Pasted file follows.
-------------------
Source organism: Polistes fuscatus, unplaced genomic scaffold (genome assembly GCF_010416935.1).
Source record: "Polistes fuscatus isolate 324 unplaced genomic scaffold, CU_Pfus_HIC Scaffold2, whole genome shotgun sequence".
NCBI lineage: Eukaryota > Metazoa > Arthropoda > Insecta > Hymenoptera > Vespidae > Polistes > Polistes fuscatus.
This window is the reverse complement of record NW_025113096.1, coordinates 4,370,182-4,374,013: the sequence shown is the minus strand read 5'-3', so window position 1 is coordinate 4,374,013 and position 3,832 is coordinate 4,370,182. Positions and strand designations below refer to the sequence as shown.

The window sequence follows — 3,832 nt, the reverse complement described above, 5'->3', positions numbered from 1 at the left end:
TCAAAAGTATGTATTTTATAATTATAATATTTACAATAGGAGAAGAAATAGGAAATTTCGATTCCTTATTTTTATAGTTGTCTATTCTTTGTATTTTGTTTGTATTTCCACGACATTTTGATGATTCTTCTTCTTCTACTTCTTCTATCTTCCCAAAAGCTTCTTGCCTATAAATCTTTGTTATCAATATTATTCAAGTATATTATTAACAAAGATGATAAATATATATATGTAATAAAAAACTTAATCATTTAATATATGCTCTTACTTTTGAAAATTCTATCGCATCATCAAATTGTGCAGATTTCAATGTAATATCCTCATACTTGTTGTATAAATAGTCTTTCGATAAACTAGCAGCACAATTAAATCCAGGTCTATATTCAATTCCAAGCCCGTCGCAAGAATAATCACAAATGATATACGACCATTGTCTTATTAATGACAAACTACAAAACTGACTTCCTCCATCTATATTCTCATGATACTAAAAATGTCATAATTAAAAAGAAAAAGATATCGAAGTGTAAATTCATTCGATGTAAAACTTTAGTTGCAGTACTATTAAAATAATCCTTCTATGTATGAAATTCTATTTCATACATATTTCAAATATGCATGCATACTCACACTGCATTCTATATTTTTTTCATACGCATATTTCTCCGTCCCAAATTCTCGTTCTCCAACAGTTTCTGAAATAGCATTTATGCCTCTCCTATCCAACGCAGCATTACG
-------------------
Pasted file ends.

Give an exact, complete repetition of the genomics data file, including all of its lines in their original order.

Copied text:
Source organism: Polistes fuscatus, unplaced genomic scaffold (genome assembly GCF_010416935.1).
Source record: "Polistes fuscatus isolate 324 unplaced genomic scaffold, CU_Pfus_HIC Scaffold2, whole genome shotgun sequence".
NCBI lineage: Eukaryota > Metazoa > Arthropoda > Insecta > Hymenoptera > Vespidae > Polistes > Polistes fuscatus.
This window is the reverse complement of record NW_025113096.1, coordinates 4,370,182-4,374,013: the sequence shown is the minus strand read 5'-3', so window position 1 is coordinate 4,374,013 and position 3,832 is coordinate 4,370,182. Positions and strand designations below refer to the sequence as shown.

The window sequence follows — 3,832 nt, the reverse complement described above, 5'->3', positions numbered from 1 at the left end:
TCAAAAGTATGTATTTTATAATTATAATATTTACAATAGGAGAAGAAATAGGAAATTTCGATTCCTTATTTTTATAGTTGTCTATTCTTTGTATTTTGTTTGTATTTCCACGACATTTTGATGATTCTTCTTCTTCTACTTCTTCTATCTTCCCAAAAGCTTCTTGCCTATAAATCTTTGTTATCAATATTATTCAAGTATATTATTAACAAAGATGATAAATATATATATGTAATAAAAAACTTAATCATTTAATATATGCTCTTACTTTTGAAAATTCTATCGCATCATCAAATTGTGCAGATTTCAATGTAATATCCTCATACTTGTTGTATAAATAGTCTTTCGATAAACTAGCAGCACAATTAAATCCAGGTCTATATTCAATTCCAAGCCCGTCGCAAGAATAATCACAAATGATATACGACCATTGTCTTATTAATGACAAACTACAAAACTGACTTCCTCCATCTATATTCTCATGATACTAAAAATGTCATAATTAAAAAGAAAAAGATATCGAAGTGTAAATTCATTCGATGTAAAACTTTAGTTGCAGTACTATTAAAATAATCCTTCTATGTATGAAATTCTATTTCATACATATTTCAAATATGCATGCATACTCACACTGCATTCTATATTTTTTTCATACGCATATTTCTCCGTCCCAAATTCTCGTTCTCCAACAGTTTCTGAAATAGCATTTATGCCTCTCCTATCCAACGCAGCATTACG